The Latin- American post-vanguardist movements, as exemplified in the “Poema PROCESSO” and “A Poesia para Armar e/ou Realizar”, tried to dislocate the creational centre (therefore emission) to the reader. This was believed to be the first step for the disappearance of the notion of an author-artist placed above creation. In this new creational system, the artist no longer assumes the writing or the drawing of a message, it conceives a system generator of works, invents a new formula, exhausting its possibilities in each creational act. The artist aims for the source - not the message, not a real object, but the world of possibilities, hazard and necessity. Now the artist only conceives a work generator system. The artist became a generator of automatic texts. Rather than creation, we’d better talk about “the logic of invention” (Gregory Ulmer), or automatic generation (P.Barbosa). Pedro Barbosa’s project of Computer Generated Literature (CGL) designates a new creative procedure, born with Computer Science, where the computer is used in a creative way, as a manipulator of verbal signs and not as a mere preserver and transmitter of information. The creative usage of the computer varies according to the generative potentialities of the algorithm inserted in the programs. The artist conceives the model of the work to create (program), the machine develops and executes the multiple real realizations of that model within a range of possibilities. The source-text (pattern), reminds Pedro Barbosa, conceived by the author in a latent or potential state, opens up to a range of variable possibilities, and eventually to infinity, which will constitute the collection of updated or concrete textual states. E. Couchot is peremptory: “What makes the specificity of numerical technologies is not its immateriality but its programmability, that is to say, the fact that they reduce themselves to computer programs susceptible of being automatically processed by the computer machine”[xii].
In short, the computer only follows given instructions. Numerical, to be installed, supposes a strong rupture with the traditional supports and materials. With this rupture, the character of the Author disappears, and what emerges in the horizon is the end of Style and of virtualization of the Real.
Francolino Gonçalves, “Bíblia e Natureza”, in Cadernos ISTA, nº 8, 1999.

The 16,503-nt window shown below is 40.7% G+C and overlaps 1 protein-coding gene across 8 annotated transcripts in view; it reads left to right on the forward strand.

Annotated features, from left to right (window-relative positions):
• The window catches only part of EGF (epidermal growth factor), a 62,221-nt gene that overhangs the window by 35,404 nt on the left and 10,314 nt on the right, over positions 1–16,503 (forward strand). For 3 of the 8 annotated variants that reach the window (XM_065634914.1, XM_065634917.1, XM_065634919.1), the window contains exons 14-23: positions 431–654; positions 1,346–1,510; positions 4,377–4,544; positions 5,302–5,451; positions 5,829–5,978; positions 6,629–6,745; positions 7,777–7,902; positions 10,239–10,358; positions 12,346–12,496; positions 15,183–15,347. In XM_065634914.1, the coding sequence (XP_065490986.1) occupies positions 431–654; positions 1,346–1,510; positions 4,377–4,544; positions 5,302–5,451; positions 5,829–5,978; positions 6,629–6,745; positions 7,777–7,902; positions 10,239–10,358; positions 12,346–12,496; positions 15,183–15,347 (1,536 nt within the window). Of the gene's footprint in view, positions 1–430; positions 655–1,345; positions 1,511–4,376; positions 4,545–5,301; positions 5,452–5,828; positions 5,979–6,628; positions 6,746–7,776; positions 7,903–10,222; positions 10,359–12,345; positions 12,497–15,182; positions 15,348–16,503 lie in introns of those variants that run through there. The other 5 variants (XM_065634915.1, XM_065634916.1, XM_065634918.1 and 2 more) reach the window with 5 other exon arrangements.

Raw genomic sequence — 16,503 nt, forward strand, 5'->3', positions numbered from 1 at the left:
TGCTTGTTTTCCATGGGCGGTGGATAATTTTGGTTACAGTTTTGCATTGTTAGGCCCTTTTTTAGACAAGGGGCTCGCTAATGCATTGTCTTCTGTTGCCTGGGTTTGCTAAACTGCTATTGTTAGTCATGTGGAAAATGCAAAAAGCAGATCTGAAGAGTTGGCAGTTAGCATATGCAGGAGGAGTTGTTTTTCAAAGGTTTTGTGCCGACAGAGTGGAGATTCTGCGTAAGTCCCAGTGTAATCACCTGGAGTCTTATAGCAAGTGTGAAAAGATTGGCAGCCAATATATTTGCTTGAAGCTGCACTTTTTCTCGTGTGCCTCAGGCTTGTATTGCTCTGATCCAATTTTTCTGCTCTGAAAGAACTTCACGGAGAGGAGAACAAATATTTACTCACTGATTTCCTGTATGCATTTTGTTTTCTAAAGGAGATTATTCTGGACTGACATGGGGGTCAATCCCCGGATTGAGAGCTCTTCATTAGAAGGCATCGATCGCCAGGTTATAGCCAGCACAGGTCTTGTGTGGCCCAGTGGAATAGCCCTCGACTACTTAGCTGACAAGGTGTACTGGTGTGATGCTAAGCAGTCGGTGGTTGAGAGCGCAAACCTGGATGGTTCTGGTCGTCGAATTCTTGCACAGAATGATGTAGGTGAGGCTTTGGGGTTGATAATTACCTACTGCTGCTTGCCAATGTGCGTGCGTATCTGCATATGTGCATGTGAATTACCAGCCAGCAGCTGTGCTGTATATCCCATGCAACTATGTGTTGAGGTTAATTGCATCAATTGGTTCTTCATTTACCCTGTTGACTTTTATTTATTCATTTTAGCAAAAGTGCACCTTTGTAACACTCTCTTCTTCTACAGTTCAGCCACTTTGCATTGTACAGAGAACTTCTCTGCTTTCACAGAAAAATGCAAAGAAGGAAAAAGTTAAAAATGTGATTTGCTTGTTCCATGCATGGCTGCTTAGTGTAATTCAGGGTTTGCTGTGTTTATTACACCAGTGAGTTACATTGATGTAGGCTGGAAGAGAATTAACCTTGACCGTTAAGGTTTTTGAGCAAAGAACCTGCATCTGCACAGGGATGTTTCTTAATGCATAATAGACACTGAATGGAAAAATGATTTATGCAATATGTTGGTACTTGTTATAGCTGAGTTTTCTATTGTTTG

Jean Baudrillard, Le paroxyste indifférent, Entretiens avec Philippe Petit, Paris, Grasset, 1997.
Edmond Couchot/Norbert Hillaire, L’art numérique, Paris, Flammarion, 2003.
Sylvie Leleu-Merviel, Création numérique - écritures - expériences interactives, Lavoisier, Paris, 2005
J. M. Salaüm e C. Vandendope, (org.), Les défis de la publication sur le web - hyperlectures, cybertextes et méta-éditions, Presses de l'ENSSIB, 2004.
Olga Kisseleva, Cybeart, un essai sur l´art du dialogue, Paris, L´Harmattan, 1998.
Olivier Boulnois, "La création, l'art et l'original", Communications 64, 1997.
Walter Ong, Orality and literacy: the technologizing of the Word, London, Routlege, 1982.
Jean-Luc Nancy, Au ciel et sur la terre, Paris, Bayard, 2004.
José Augusto Mourão, «A criação assistida por computador, a cibercultura », in Atalaia-Intermundos, nº 8/9, Lisboa, 2001.
[i] Jean-Luc Nancy, Au ciel et sur la terre, Paris, Bayard, 2004, p. 55
[ii] Walter Ong, Orality and literacy: the technologizing of the Word, London, Routlege, 1982, p. 82..
[iii] J. N. Carreira, Mito, mundo e monoteísmo (Biblioteca Universitária, 67), Mem Martins, Europa-América, 1994, pp. 9-27.
[iv] Francolino Gonçalves, “Bíblia e Natureza”, in Cadernos ISTA, nº 8, 1999, p. 17.
[v] B. Cassin, L’Effet Sophistique, Paris, Gallimard, 1995, p. 93.
[vi] Emmanuel Durand, “Au principe de l’amour: formatio ou proportio?”, in RT 104, 2004, p. 562.
[vii] Olivier Boulnois, "La création, l'art et l'original", Communications 64, 1997, p. 73.
[viii] José Augusto Mourão, «A criação assistida por computador, a cibercultura », in Atalaia-Intermundos, nº 8/9, Lisboa, 2001, p. 49.
[ix] Pierre Lévy, La machine univers. Création, cognition et culture informatique,Paris, La Découverte, 1987, p. 60.
[x] Olga Kisseleva, Cybeart, un essai sur l´art du dialogue, Paris, L´Harmattan, 1998.
[xi] Jean Baudrillard, Le paroxyste indifférent, Entretiens avec Philippe Petit, Paris, Grasset, 1997, p. 173.
[xii] Edmond Couchot/Norbert Hillaire, L’art numérique, Paris, Flammarion, 2003, p. 26.